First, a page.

Sir Peter Hendy CBE joined the All-Party Parliamentary Group on Infrastructure to provide an overview of the key themes of the report assessing transport connectivity between the UK nations.
We had a further APPGI meeting on Wednesday last week, and I thought it was excellent. The subject was highly topical, and the interest levels matched it.
We discussed the Union Connectivity Review (UCR) - assessing transport connectivity between the nations of the United Kingdom - with its chair, Sir Peter Hendy CBE.
But what made it particularly interesting for me was how the introductory remarks and then the discussion developed from the merits of specific pieces of infrastructure to the economic and social benefits that can be achieved with transport investment.
An update on the status of the UCR
Sir Peter Hendy CBE was the guest speaker and he is always great to listen to. He was very open and detailed in his remarks and answers. We had an update on his thinking and the status of the UCR.
It was not breaking confidences in advance of the final report for him to confirm that he would be recommending the creation of a UK transport network (replacing the old EU equivalent).
Further, it was likely that the report would be detailed with some examples of infrastructure projects, though not so much that it just becomes a list of projects.
'Once a Treasury minister, always a Treasury minister'
All the questioners had clear belief that economic, social and environmental progress would be made with transport investment.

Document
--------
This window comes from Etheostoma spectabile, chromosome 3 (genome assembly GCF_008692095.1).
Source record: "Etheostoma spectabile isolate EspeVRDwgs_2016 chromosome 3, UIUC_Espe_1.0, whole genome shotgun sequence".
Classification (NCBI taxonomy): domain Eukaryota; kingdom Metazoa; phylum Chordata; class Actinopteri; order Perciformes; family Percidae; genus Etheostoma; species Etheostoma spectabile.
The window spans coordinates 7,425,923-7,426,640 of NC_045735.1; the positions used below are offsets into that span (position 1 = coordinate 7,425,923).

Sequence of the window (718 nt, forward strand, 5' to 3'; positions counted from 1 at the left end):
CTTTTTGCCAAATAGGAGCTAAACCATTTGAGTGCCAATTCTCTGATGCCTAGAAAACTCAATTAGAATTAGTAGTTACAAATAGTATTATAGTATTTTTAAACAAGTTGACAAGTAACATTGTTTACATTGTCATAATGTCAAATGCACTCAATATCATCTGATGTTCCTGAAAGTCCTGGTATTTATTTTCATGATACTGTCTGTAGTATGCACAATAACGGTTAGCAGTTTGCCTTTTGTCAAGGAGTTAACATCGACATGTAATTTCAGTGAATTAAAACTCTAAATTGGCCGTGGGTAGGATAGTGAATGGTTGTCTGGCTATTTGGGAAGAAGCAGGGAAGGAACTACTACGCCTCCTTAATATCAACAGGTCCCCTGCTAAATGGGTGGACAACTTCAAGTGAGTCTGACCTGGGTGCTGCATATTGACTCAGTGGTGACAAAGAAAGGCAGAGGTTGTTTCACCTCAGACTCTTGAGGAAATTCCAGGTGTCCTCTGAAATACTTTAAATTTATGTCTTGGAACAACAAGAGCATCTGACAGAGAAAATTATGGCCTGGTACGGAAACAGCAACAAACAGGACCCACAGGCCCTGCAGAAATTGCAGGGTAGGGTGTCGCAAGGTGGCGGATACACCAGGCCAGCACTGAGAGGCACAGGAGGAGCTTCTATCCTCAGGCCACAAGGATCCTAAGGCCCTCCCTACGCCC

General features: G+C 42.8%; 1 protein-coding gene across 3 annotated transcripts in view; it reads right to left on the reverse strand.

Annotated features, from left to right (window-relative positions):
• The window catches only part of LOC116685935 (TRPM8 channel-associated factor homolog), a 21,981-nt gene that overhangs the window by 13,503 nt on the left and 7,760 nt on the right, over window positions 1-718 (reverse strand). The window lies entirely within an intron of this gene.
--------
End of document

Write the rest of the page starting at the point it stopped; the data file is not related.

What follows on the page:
Bit inevitable that one, given the audience, but it helped some of the questions move to the interesting area of how projects are approved. The old cost:benefit question as the approval metric for projects has already been superseded, but questions and comments about other factors being part of the decision-making process came from several people.
I thought the ideas must be explored, but given the state of our public finances, robust measures and strategic clarity must always count. I suppose once a Treasury minister, always a Treasury minister.
Keeping all bodies engaged
Parliamentary interest in this meeting was very noticeable, especially with colleagues from Wales and Scotland and from both sides of the nationalist debate. That will run and run.
How the UK government works with the devolved parliaments and assemblies when transport is largely a devolved matter is complex. Discussing that is not part of the UCR, but keeping all bodies engaged will be part of how its findings are delivered.
The Boris bridge: a 120-year-old idea
There is one specific idea that will be guaranteed to attract attention, a fixed link between Scotland and Northern Ireland. I knew the PM had talked about it; what I didn't know, until Sir Peter mentioned it, was that it was first put forward 120 years ago.
There is a project group looking at its feasibility, engineering and cost, and that will report with the final publication. It would not be a recommendation, but a presentation of an expert assessment.
The technicians must have their role, but there is a point when political decisions take over.
I look at the UCR as, among other things, a means of creating wealth across all parts of our nation. It's simply too hard and too expensive to move people and goods around the UK. The opportunities that can be created from investment are very profound. I am excited by those opportunities being spread more widely.
Sir Peter described the UCR as “important work” – everyone clearly agreed. Plenty to look forward to when his final report is published this summer.